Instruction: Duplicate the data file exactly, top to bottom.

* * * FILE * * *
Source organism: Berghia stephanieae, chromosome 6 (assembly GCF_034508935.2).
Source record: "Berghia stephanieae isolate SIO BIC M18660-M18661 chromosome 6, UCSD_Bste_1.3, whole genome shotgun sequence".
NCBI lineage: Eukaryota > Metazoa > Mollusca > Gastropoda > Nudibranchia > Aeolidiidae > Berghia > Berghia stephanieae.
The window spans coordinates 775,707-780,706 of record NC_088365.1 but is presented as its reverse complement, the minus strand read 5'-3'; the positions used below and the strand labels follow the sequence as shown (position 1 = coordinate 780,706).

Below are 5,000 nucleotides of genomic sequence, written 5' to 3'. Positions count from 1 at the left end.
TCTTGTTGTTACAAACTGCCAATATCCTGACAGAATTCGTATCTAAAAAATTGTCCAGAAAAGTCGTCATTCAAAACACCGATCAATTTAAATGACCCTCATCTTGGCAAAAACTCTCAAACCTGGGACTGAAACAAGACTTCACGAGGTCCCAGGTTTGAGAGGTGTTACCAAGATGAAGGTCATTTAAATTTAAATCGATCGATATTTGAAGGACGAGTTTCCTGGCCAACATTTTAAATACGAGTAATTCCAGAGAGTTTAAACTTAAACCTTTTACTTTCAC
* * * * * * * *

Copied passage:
Source organism: Berghia stephanieae, chromosome 6 (assembly GCF_034508935.2).
Source record: "Berghia stephanieae isolate SIO BIC M18660-M18661 chromosome 6, UCSD_Bste_1.3, whole genome shotgun sequence".
NCBI lineage: Eukaryota > Metazoa > Mollusca > Gastropoda > Nudibranchia > Aeolidiidae > Berghia > Berghia stephanieae.
The window spans coordinates 775,707-780,706 of record NC_088365.1 but is presented as its reverse complement, the minus strand read 5'-3'; the positions used below and the strand labels follow the sequence as shown (position 1 = coordinate 780,706).

Below are 5,000 nucleotides of genomic sequence, written 5' to 3'. Positions count from 1 at the left end.
TCTTGTTGTTACAAACTGCCAATATCCTGACAGAATTCGTATCTAAAAAATTGTCCAGAAAAGTCGTCATTCAAAACACCGATCAATTTAAATGACCCTCATCTTGGCAAAAACTCTCAAACCTGGGACTGAAACAAGACTTCACGAGGTCCCAGGTTTGAGAGGTGTTACCAAGATGAAGGTCATTTAAATTTAAATCGATCGATATTTGAAGGACGAGTTTCCTGGCCAACATTTTAAATACGAGTAATTCCAGAGAGTTTAAACTTAAACCTTTTACTTTCAC